I suspect that Whitney Otto, author of “How to Make an American Quilt”, was thinking about a Christmas spent at home when she said “No one fights dirtier or more brutally than blood; only family knows it’s own weaknesses, the exact placement of the heart”.
And this time of year brings families together, both for good and for bad. Words they speak, or do not speak, a look that could freeze the blood of the Chief Elf, siblings in a power struggle – they all combine to make a trifle of terrible tiffs. Comments that wouldn’t register if anyone else said them, now loom large and carry knives because it comes from someone who spent the entire car journey sitting on your head during the summer holiday of 1989.
Now add a barrel of alcohol, lock them in the small space for a few days and watch your nearest and dearest descend into a more familiar version of Lord of The Flies.
We don’t need the research to confirm it for us, but a new study has shown that two-thirds of families get into a spat on December 25th. In fact, one in ten exchange words before breakfast. And the research shows that the idea of being on your best behaviour wears off at precisely 3.18pm, and that’s when it descends into all out warfare.
It’s completely understandable. Family dynamics are created and reinforced over many years. Then we spread our wings, leave the nest and become somebody else entirely. But when all the original cast members are reassembled on the family stage, how do we know what characters we are playing anymore? It is often easiest to revert to playing your usual role; the lines trip off your tongue and you know the marks that you are supposed to hit.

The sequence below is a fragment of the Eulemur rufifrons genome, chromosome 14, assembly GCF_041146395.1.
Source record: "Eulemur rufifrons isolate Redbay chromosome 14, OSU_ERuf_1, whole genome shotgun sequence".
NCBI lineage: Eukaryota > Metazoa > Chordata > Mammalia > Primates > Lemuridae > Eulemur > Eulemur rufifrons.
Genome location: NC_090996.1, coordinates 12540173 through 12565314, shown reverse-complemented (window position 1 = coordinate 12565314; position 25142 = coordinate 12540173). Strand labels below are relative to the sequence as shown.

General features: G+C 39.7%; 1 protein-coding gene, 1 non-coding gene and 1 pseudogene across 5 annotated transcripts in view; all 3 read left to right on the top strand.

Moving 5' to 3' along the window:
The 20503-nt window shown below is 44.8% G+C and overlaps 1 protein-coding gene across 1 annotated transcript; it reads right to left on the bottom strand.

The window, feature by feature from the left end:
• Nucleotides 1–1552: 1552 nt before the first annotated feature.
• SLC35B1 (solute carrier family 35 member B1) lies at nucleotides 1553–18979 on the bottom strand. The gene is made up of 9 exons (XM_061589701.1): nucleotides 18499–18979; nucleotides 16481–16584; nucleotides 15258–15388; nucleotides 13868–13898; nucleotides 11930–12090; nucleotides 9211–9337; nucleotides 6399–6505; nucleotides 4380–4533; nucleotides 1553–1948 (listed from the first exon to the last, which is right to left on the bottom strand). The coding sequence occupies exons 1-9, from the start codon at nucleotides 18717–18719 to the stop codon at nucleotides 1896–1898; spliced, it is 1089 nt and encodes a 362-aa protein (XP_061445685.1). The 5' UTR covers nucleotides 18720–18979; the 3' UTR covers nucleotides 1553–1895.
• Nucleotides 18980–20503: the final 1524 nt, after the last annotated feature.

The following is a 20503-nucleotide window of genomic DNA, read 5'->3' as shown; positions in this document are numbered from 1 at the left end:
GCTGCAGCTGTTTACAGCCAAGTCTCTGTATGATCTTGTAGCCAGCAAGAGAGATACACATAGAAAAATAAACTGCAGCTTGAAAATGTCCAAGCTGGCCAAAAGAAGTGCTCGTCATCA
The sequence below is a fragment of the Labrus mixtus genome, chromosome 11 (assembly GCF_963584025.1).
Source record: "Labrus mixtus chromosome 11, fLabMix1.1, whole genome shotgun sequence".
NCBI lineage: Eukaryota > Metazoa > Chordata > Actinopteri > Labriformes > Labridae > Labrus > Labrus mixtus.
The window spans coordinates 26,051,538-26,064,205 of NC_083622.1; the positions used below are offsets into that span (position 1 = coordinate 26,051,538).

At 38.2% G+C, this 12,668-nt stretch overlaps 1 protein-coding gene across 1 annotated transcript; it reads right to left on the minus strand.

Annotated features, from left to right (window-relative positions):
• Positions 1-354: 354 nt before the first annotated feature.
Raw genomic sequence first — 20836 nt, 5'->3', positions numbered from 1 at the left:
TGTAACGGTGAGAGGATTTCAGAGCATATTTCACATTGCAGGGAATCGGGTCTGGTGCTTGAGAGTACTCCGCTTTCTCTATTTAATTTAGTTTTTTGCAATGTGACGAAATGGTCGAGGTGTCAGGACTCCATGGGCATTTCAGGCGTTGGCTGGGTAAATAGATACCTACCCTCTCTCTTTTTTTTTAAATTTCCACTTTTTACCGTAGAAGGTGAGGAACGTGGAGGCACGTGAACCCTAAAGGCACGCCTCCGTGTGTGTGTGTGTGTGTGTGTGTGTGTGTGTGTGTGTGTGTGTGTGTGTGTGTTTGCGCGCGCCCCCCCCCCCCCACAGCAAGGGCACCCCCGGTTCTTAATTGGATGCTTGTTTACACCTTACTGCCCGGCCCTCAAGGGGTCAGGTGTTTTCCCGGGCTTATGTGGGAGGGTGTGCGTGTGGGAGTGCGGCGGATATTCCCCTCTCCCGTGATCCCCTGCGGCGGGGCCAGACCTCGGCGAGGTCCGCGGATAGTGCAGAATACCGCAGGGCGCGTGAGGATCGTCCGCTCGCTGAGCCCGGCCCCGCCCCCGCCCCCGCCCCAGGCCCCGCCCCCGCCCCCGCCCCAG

But then comes 3.18pm and you think, to hell with it, I’ll just be me now. And it’s no wonder that this character switch throws the entire play into disarray.
And there are other assorted minstrels in the new Family Festive Tale. Entering stage left, we have the in-laws, Grandaunt Maura with the hairy mole, Simon the creepy second cousin twice removed (forcibly both times) and the Billy Barry niece with the melodramatic jazz hands and the precocious, non-endearing habit of foot-stamping.
But despite the strops and stress, it really CAN be the most wonderful time of the year. Learn to navigate the stormy sibling sea and parental pressures, and you’ll create memories that you can take out and dust off in years to come. And they will be more precious to you than any wished-for gift.
So here are my top three Christmas survival tips:
- Remember, and accept, that you don’t have free will. No one has free will here, people. It’s all about compromise.
- Make sure the workload is shared. Cook the sprouts, clear the table, serve the food – everyone has a job. And please note that neither martyrdom, nor sleeping on the couch while balancing a slice of cake on your lap, actually count as jobs.
- Bite your tongue. When the comment threatens to crush your very soul and you want to scream “NO, I DIDN’T GET THE JOB / ENGAGEMENT RING / POSITIVE PREGNANCY TEST / FIRST CLASS HONOURS IN MY EXAMS”, followed by a silent “WHY DO YOU SMITE ME, OH LORD”, breathe and imagine you are just a character in a play. Because in a way, that’s exactly what you are.
And remember, it’s the family who thinks they are normal that are the most abnormal of all.
Whitney Otto had a point. But I prefer to take my familial cues from George Bernard Shaw, “If you cannot get rid of the family skeleton, you may as well make it dance.”
What is your house like on December 25th? Will there be full on fisticuffs or will peace reign on your residence? Share with us in the comments!